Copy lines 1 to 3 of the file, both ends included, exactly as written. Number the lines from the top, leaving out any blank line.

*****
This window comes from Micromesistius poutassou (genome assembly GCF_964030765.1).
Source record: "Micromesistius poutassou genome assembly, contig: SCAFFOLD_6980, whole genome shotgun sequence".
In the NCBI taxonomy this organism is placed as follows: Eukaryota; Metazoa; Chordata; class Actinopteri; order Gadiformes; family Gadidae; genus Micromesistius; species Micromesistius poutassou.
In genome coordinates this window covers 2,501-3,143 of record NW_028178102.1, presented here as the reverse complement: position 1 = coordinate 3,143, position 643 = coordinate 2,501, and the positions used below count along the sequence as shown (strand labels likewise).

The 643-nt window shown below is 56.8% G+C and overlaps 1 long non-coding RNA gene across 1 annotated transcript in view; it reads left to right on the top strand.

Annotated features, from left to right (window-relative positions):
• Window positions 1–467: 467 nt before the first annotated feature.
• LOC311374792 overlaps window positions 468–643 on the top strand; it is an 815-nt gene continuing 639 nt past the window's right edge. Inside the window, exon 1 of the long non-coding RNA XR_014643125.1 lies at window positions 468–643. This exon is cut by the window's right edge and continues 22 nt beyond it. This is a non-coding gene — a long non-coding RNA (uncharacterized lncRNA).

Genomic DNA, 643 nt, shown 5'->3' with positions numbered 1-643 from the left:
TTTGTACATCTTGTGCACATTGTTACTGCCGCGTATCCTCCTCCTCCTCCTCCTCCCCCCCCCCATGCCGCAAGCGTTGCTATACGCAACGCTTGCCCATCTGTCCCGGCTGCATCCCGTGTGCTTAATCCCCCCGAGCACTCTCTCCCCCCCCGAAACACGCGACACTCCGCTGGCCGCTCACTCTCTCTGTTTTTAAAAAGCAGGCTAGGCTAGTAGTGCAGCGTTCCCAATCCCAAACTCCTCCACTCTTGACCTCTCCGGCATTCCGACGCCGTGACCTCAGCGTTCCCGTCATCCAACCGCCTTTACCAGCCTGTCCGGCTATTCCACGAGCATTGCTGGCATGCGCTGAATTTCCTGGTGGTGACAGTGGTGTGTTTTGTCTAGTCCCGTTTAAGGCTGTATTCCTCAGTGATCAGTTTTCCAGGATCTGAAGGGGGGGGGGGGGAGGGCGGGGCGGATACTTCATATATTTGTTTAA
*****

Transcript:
This window comes from Micromesistius poutassou (genome assembly GCF_964030765.1).
Source record: "Micromesistius poutassou genome assembly, contig: SCAFFOLD_6980, whole genome shotgun sequence".
In the NCBI taxonomy this organism is placed as follows: Eukaryota; Metazoa; Chordata; class Actinopteri; order Gadiformes; family Gadidae; genus Micromesistius; species Micromesistius poutassou.